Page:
**Graphene **

**Lecturer: **Prof. dr. M. I. Katsnelson

Room HG03.062, phone 52995

**♦
**30 hours lecture, 30 hours tutorial

**♦
Required knowledge**: Bachelor Courses “Quantum
Mechanics” and “Statistical Physics”

**♦ Goals: **Graphene, a
recently discovered novel allotrope of carbon and the first truly
two-dimensional crystal, is interesting, first, because of possible
applications, second, as a prototype membrane, a testbed for statistical physics
in two dimensions, and, last not least, due to deep and unexpected relations
between properties of graphene and fundamental physics (relativistic quantum
mechanics and quantum field theory). The course covers all these aspects of
graphene physics, illustrating also some geometric and topological aspects of
quantum mechanics.

**♦ Subjects**

**• **Introduction to chemical bonding and electronic structure of carbon
materials. Charge carriers in graphene as massless Dirac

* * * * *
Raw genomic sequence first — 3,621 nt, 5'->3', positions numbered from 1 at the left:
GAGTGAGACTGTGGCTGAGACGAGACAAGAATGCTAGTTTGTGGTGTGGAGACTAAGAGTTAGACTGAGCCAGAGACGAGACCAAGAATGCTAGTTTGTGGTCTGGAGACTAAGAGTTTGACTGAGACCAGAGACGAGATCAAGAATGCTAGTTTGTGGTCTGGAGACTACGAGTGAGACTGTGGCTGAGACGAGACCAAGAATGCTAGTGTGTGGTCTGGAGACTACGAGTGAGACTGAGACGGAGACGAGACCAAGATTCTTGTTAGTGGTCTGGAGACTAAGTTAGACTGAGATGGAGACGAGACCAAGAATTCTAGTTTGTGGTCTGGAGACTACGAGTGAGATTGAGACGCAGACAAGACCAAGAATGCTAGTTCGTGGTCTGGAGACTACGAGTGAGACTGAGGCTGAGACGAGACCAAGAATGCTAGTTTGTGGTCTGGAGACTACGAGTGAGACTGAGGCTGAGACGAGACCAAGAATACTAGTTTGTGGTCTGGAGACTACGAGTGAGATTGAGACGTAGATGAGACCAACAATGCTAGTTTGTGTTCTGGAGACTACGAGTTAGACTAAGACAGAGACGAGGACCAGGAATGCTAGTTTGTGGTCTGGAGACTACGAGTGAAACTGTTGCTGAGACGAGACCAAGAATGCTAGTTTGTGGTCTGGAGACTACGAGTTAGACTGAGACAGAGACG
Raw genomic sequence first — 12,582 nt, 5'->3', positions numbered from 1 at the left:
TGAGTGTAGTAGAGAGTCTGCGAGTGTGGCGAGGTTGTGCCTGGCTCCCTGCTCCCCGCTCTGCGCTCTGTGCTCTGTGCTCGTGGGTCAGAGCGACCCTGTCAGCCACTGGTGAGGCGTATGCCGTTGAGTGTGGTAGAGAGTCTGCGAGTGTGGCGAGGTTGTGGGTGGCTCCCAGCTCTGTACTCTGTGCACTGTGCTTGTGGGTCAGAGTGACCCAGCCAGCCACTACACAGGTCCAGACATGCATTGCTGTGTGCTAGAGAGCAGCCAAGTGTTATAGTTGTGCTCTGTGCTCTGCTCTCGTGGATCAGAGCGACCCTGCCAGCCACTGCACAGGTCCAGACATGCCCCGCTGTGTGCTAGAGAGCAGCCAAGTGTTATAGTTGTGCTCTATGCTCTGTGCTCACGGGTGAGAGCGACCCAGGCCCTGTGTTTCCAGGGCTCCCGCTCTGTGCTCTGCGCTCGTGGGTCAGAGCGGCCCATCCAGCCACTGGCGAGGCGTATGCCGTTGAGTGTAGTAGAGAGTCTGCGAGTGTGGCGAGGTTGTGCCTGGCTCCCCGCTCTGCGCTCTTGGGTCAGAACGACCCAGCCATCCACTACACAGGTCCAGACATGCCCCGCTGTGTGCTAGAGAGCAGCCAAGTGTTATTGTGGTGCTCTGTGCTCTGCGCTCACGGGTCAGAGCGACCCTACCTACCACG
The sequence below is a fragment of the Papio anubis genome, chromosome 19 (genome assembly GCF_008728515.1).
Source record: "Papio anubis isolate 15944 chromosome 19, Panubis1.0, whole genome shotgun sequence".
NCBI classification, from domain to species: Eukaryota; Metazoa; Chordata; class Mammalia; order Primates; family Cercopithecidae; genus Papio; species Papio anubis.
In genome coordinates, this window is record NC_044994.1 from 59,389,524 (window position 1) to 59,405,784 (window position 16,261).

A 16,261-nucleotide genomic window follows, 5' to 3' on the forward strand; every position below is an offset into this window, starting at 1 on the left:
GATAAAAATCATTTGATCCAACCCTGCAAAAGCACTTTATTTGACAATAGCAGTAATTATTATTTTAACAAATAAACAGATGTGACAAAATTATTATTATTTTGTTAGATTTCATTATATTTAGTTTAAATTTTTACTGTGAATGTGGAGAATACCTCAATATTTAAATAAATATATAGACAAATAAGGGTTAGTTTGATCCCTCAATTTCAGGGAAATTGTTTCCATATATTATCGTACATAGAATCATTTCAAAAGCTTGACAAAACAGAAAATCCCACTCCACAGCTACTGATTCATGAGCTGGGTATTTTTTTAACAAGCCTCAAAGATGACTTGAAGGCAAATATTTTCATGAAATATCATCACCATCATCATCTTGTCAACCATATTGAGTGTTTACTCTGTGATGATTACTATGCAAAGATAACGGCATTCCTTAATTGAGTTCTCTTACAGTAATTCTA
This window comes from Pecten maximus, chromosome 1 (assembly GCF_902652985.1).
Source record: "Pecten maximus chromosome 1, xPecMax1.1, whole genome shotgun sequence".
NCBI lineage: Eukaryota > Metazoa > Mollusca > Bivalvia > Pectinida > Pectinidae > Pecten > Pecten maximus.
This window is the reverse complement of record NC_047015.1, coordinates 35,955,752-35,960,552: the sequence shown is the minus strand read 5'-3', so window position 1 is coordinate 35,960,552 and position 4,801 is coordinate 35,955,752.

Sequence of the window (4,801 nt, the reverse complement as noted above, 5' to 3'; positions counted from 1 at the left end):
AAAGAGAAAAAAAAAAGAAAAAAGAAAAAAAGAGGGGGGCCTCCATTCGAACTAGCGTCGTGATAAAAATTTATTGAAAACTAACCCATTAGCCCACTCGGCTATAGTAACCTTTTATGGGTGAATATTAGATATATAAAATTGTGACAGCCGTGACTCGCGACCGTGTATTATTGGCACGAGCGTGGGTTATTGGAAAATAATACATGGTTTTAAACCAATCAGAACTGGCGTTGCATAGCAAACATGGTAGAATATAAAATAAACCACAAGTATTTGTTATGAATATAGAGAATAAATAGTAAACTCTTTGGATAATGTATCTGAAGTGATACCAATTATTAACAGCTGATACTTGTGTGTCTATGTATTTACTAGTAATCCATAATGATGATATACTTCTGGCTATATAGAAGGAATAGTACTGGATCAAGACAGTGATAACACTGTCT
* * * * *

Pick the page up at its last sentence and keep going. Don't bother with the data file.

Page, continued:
fermions. Electronic structure of bilayer and
multilayer graphene.

**• **Relativistic quantum phenomena in graphene (transport via evanescent
waves, Klein tunneling,

**• **Edges and defects in graphene. Graphene derivates: introduction to
chemistry of graphene.

**• **Lattice dynamics of graphene. Theory of
crystalline membranes and its applications to graphene. Electrons in fluctuating membranes. Deformation-induced
gauge fields. Strain engineering.

**• **Electronic transport in graphene. Magnetic effects
and graphene-based spintronics.

**♦
Literature**

**• **M. I. Katsnelson. Graphene: Carbon in
Two Dimensions (